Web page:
“Nostalgic futurism,” “pixelated pop art,” “newspaper retro” — these were some of the early identities we toyed with. After running through iterations of each, we ended up with something calm, simple, flat.
If you follow online design trends even marginally, you’ve seen the grid take over the scene. It’s a fine system, especially when applied to data-rich sites. But it also suffers from a deficiency: it makes you think vertically. Take a look at the NYTimes.com, undeniably one of the best designed news sites. Here’s a test: Start scanning the page while thinking about how your eyes move in conjuncture with scrolling. Do you see a pattern? Your eyes are forced to move up and down with your scrollbar. This unnatural movement is because the site is built as stacks of content. Grid design implicitly enforces this kind of thinking, because it tries to build nicely aligned columns.
This is problematic, because I don’t think people actually want to scan content this way. Blogs have proven they read content this way, but it seems easier to scan content horizontally.
This was a small innovation we discovered in redesigning msnbc.com, which was was reconceived in other prominent sites. These “horizontal sites” build a new kind of importance hierarchy. Designers don’t realize it, but unaligned vertical stacks are a remnant of the way that newspapers were designed — in columns, up and down. These new layouts are more like movie screens and wide monitors, with action moving left and right.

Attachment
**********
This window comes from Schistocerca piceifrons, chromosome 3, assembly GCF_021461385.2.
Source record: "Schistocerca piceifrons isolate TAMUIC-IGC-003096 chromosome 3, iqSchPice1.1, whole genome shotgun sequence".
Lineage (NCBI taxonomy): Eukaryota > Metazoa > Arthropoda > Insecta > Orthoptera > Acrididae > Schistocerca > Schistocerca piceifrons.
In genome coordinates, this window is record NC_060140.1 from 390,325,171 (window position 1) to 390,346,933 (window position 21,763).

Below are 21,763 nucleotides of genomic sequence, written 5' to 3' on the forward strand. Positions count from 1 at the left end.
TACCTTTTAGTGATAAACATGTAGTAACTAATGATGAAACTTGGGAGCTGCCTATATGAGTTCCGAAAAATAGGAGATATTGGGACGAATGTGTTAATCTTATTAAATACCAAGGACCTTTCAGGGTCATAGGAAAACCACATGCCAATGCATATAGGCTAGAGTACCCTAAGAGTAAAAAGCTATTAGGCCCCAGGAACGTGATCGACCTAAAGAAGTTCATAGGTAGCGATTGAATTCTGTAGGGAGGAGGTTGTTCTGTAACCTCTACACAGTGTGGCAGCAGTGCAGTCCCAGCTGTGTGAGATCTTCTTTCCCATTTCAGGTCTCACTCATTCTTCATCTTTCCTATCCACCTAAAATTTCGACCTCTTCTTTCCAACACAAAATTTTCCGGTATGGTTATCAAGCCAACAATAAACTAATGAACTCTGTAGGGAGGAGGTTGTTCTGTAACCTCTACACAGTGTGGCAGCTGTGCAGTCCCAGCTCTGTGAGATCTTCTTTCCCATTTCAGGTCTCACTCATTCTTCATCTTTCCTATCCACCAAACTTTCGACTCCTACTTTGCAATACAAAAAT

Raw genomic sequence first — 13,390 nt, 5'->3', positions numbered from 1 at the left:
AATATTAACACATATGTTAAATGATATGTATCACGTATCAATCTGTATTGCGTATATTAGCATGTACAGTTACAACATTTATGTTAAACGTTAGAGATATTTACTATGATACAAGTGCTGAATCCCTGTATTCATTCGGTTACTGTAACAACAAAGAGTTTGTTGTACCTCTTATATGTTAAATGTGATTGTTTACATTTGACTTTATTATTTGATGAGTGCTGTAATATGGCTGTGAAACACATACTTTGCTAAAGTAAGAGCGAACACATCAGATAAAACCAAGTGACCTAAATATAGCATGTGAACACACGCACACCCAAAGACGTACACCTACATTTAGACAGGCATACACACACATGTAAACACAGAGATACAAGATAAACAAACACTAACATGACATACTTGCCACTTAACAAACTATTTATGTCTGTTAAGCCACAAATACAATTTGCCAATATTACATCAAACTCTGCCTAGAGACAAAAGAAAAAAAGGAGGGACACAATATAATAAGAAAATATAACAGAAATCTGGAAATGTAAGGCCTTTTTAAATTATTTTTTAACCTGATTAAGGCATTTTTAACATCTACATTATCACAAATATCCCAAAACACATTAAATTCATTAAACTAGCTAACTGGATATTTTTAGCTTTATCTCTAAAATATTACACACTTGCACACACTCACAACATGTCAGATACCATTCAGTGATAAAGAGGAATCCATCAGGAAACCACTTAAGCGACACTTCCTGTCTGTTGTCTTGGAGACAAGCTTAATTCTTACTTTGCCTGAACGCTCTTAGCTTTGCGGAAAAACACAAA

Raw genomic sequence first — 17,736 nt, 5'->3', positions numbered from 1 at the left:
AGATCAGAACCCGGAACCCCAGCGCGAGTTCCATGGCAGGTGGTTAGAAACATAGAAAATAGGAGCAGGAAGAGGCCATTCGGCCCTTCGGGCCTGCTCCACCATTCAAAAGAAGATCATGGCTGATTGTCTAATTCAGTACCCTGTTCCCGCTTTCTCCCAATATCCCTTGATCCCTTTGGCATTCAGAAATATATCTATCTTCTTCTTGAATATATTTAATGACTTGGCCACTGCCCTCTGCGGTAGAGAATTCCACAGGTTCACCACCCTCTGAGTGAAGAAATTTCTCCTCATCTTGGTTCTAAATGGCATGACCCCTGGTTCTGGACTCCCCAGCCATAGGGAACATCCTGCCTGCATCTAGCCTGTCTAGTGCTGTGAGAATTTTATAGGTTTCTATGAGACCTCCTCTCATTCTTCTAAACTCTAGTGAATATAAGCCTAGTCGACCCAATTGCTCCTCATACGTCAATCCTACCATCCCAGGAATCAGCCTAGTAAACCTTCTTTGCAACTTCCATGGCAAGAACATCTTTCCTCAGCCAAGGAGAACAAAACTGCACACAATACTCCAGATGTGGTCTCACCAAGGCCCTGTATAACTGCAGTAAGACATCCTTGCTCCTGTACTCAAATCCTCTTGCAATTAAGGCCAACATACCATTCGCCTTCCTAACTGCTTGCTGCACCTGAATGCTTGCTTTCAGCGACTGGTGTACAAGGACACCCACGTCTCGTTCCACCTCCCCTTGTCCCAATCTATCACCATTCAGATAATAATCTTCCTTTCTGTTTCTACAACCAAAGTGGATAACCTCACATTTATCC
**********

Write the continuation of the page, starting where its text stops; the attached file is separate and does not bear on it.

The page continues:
Except for the Power Grid, it’s all built on WordPress, which I haven’t used in five years. Some hacking was required to get the front page to have a non-blog layout, but enough advancements have occurred over the years to make it only mildly painful.
If you hang around in the NYC media bubble long enough, you develop the social depression of a collapsing industry. The west coast is full of a giddy frisson about the inevitable demise of big media, while the midwest is skeptical of everything that gets force-fed to them from the coasts. NYC, which has essentially zero awareness of any of this, continues to constantly be shocked! when a TMZ or Pitchfork or The Onion comes along from the hinterlands with a massively successful enterprise.
The reasons for this amounts to a lack of vision. Even smart people, vampiracly bound to the past, seem completely blind to developing new formats. The standard for online innovation right now is “launch another blog,” which no one seems to recognize is about as depressing as launching another newspaper.
Mediaite is a hybrid model, borrowing some successful formats of the past and mixing it with some new ideas.
Howard Kurtz: Just the Messenger.
Rex Sorgatz is a writer, designer, and media consultant based in New York. His consulting agency, Kinda Sorta Media, launches new sites for media and commerce companies. He is a contributing editor at Wired and his work has appeared in New York and NPR. He blogs his internet life in real time at Fimoculous.com, where this site was originally published.